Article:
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SEC Charges Two Texas Swindlers In Penny Stock Spam Scam Involving Computer Botnets


Washington, D.C., July 9, 2007 - The Securities and Exchange Commission has filed securities fraud charges against two Texas individuals in a high-tech scam that hijacked personal computers nationwide to disseminate millions of spam emails and cheat investors out of more than $4.6 million. The scheme involved the use of so-called computer "botnets" or "proxy bot networks," which are networks comprised of personal computers that, unbeknownst to their owners, are infected with malicious viruses that forward spam or viruses to other computers on the Internet. The scheme began to unravel, however, when a Commission enforcement attorney received one of the spam emails at work.

The Commission alleges that Darrel Uselton and his uncle, Jack Uselton, both recidivist securities law violators, illegally profited during a 20-month "scalping" scam by obtaining shares from at least 13 penny stock companies and selling those shares into an artificially active market they created through manipulative trading, spam email campaigns, direct mailers, and Internet-based promotional activities. Scalping refers to recommending that others purchase a security while secretly selling the same security in the market.

In related enforcement actions, the Attorney General's Office for Texas and the Harris County District Attorney's Office indicted the Useltons for engaging in organized criminal activity and money laundering. The Texas criminal authorities also have seized more than $4.2 million from bank accounts associated with the Useltons.

"This latest step in the Commission's anti-spam initiative is intended to protect investors from fraud artists who would treat the investing public as their personal ATM machines," said SEC Chairman Christopher Cox. "The use of bots to spread investment spam at exponentially higher rates is making this type of fraud an even more virulent threat to ordinary investors. Not only are victims getting hit with get-rich-quick spam, but by turning the victims' computers into zombies, these fraudsters are sending out still more spam to others. Given estimates that up to one-quarter of all personal computers connected to the Internet are part of a botnet, and the thriving market in selling lists of compromised computers to hackers and spammers, the SEC is taking this very seriously. We remain aggressively committed to tracking down anyone attempting to use bots to prey on investors with false or misleading spam about securities."

Linda Chatman Thomsen, SEC Director of Enforcement, said, "The scheme executed by the Useltons reflects a widespread contempt for investors and the marketplace. We will track down the swindlers engaged in these fraudulent schemes and hold them accountable."

The Commission's complaint, filed in U.S. District Court in Houston, alleges that the Useltons orchestrated a series of spam email campaigns using an array of computer botnets to anonymously flood the inboxes of American investors with millions of spam emails touting near-worthless penny stocks with baseless price projections and other unfounded claims. Each campaign, which featured a single company, lasted anywhere from several days to several weeks.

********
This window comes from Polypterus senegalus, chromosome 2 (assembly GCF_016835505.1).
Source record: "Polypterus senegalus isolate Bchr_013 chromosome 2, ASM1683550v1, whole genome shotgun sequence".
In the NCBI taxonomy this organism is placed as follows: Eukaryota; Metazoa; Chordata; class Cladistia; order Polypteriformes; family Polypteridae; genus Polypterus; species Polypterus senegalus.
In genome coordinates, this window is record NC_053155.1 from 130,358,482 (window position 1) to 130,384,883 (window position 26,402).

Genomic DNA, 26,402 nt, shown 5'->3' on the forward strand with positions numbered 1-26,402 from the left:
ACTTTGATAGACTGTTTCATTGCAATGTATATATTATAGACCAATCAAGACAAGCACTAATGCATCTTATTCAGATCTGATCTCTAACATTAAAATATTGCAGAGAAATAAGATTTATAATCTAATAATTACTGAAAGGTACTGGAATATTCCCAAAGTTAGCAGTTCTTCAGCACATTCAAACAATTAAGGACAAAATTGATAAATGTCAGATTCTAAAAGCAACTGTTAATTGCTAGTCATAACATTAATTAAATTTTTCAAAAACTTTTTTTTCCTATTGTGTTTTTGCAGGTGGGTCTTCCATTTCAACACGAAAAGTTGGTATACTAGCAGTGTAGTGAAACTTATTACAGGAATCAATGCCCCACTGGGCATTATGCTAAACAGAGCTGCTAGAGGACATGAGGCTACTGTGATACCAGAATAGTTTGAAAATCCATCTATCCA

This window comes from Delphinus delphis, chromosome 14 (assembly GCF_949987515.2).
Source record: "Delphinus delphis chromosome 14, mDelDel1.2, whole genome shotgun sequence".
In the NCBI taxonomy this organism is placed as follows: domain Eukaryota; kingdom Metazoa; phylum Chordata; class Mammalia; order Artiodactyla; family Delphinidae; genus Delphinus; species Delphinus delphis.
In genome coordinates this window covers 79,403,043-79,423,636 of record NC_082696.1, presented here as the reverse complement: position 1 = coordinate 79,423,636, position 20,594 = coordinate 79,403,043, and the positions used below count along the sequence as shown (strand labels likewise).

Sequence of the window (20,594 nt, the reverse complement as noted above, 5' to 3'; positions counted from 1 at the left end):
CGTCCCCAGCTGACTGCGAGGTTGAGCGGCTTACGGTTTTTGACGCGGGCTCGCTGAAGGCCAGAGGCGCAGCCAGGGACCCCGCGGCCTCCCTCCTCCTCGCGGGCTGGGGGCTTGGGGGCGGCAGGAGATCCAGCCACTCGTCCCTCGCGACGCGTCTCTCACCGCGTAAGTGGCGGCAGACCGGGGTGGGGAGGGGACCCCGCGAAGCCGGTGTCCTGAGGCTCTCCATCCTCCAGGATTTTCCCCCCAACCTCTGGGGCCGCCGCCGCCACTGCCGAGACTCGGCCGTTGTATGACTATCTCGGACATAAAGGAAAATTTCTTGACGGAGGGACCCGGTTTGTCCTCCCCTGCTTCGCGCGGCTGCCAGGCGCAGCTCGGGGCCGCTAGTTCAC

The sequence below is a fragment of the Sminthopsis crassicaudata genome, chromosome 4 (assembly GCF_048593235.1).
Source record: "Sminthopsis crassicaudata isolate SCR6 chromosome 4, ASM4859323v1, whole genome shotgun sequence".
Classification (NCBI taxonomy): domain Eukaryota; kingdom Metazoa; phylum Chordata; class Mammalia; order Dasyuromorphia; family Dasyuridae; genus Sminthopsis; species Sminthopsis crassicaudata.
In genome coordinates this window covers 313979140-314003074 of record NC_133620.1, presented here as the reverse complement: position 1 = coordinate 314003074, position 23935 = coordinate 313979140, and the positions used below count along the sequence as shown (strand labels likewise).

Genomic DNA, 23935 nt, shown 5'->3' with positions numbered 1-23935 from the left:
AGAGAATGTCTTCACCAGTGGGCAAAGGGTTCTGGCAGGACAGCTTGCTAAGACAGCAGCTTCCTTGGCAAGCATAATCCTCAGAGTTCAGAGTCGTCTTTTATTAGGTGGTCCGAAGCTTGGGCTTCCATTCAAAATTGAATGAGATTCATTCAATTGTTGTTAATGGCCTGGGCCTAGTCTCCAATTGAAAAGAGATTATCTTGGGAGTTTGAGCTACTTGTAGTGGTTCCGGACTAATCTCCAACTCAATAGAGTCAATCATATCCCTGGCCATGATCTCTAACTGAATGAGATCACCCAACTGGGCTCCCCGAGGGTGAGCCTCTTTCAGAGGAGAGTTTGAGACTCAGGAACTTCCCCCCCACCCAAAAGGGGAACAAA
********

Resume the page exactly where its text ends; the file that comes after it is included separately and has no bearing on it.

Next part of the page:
The Commission alleges that between May 2005 and December 2006, the Useltons obtained more than $4.6 million through their fraudulent scheme. According to the complaint, the Useltons and the companies they controlled typically received unrestricted shares from penny stock companies for little or no money, in return for purported financing or promotional activities.

The Commission's complaint alleges that the Useltons violated the antifraud provisions of Section 10(b) of the Securities Exchange Act of 1934 and Rule 10b-5 thereunder. The Commission seeks permanent injunctions, disgorgement with prejudgment interest, and civil penalties against each of the individual defendants, as well as penny stock bars against the Useltons.

Darrel Uselton was disciplined by the National Association of Securities Dealers (NASD) in 2004 and 2005. Jack Uselton was permanently enjoined by the Commission from violating the anti-fraud provision in a 2002 settled action.

The company stocks that were the subject of the Useltonsí spam campaign, according to the SECís complaint, included Oretech, Inc.; Intelligent Sports, Inc.; Advanced Powerline Technologies; Notch Novelty Corporation; Avondale Resources Corporation; Spooz, Inc.; ESPRE Solutions, Inc.; Grifco International, Inc.; Leatt Corporation; Adrenaline Nation Entertainment, Inc.; Equipment and Systems Engineering, Inc.; Gulf Petroleum Exchange, Inc. (currently Software Effective Solutions Corp.); and Wentworth Energy, Inc.

The SEC in March 2007 suspended trading in the securities of three of the companies (Advanced Powerline Technologies, Leatt Corporation, and Software Effective Solutions Corp.) as part of its anti-spam initiative. The SEC revoked the registration of the securities of Oretech, Inc. in December 2005.

The Commission acknowledges the assistance of the Attorney General's offices for New York and Texas, The Harris County (Houston, Texas) District Attorney's Office, the Federal Bureau of Investigation, the Texas State Securities Board, the State of Oklahoma Department of Securities, the National Association of Securities Dealers and the National Cyber-Forensics and Training Alliance.

The Commission's investigation is continuing.

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For further information contact:

Cheryl J. Scarboro
Associate Director
SEC Division of Enforcement

  Additional materials: Litigation Release No. LR-20187



Modified: 07/09/2007